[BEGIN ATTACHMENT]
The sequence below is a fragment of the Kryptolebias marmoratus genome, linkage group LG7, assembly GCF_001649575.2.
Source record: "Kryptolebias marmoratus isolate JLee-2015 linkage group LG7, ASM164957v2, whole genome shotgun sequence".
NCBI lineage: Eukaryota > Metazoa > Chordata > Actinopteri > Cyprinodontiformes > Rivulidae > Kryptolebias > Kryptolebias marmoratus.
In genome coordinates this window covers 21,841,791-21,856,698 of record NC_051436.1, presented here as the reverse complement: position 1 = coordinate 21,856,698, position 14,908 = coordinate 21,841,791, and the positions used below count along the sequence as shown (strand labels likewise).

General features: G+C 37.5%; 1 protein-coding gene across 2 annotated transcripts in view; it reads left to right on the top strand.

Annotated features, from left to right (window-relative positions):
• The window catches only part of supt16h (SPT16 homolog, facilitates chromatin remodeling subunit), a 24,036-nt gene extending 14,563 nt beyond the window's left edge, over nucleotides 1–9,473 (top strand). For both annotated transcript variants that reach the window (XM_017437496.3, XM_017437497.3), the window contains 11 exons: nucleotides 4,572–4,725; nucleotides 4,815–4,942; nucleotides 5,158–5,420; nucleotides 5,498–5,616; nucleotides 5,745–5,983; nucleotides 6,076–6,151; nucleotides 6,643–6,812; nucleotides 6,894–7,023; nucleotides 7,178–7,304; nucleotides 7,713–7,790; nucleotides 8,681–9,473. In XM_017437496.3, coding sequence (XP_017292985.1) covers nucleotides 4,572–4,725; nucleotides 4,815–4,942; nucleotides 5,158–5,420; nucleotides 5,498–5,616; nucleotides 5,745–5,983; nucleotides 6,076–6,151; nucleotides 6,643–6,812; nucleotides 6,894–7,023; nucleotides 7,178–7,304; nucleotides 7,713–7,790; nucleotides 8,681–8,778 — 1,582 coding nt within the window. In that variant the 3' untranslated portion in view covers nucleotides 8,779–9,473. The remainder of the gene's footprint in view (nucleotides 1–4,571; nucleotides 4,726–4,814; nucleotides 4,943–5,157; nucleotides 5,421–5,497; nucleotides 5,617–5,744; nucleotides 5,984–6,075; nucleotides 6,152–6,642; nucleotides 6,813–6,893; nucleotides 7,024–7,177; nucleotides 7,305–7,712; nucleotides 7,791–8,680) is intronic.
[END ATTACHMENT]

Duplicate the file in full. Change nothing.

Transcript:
The sequence below is a fragment of the Kryptolebias marmoratus genome, linkage group LG7, assembly GCF_001649575.2.
Source record: "Kryptolebias marmoratus isolate JLee-2015 linkage group LG7, ASM164957v2, whole genome shotgun sequence".
NCBI lineage: Eukaryota > Metazoa > Chordata > Actinopteri > Cyprinodontiformes > Rivulidae > Kryptolebias > Kryptolebias marmoratus.
In genome coordinates this window covers 21,841,791-21,856,698 of record NC_051436.1, presented here as the reverse complement: position 1 = coordinate 21,856,698, position 14,908 = coordinate 21,841,791, and the positions used below count along the sequence as shown (strand labels likewise).

General features: G+C 37.5%; 1 protein-coding gene across 2 annotated transcripts in view; it reads left to right on the top strand.

Annotated features, from left to right (window-relative positions):
• The window catches only part of supt16h (SPT16 homolog, facilitates chromatin remodeling subunit), a 24,036-nt gene extending 14,563 nt beyond the window's left edge, over nucleotides 1–9,473 (top strand). For both annotated transcript variants that reach the window (XM_017437496.3, XM_017437497.3), the window contains 11 exons: nucleotides 4,572–4,725; nucleotides 4,815–4,942; nucleotides 5,158–5,420; nucleotides 5,498–5,616; nucleotides 5,745–5,983; nucleotides 6,076–6,151; nucleotides 6,643–6,812; nucleotides 6,894–7,023; nucleotides 7,178–7,304; nucleotides 7,713–7,790; nucleotides 8,681–9,473. In XM_017437496.3, coding sequence (XP_017292985.1) covers nucleotides 4,572–4,725; nucleotides 4,815–4,942; nucleotides 5,158–5,420; nucleotides 5,498–5,616; nucleotides 5,745–5,983; nucleotides 6,076–6,151; nucleotides 6,643–6,812; nucleotides 6,894–7,023; nucleotides 7,178–7,304; nucleotides 7,713–7,790; nucleotides 8,681–8,778 — 1,582 coding nt within the window. In that variant the 3' untranslated portion in view covers nucleotides 8,779–9,473. The remainder of the gene's footprint in view (nucleotides 1–4,571; nucleotides 4,726–4,814; nucleotides 4,943–5,157; nucleotides 5,421–5,497; nucleotides 5,617–5,744; nucleotides 5,984–6,075; nucleotides 6,152–6,642; nucleotides 6,813–6,893; nucleotides 7,024–7,177; nucleotides 7,305–7,712; nucleotides 7,791–8,680) is intronic.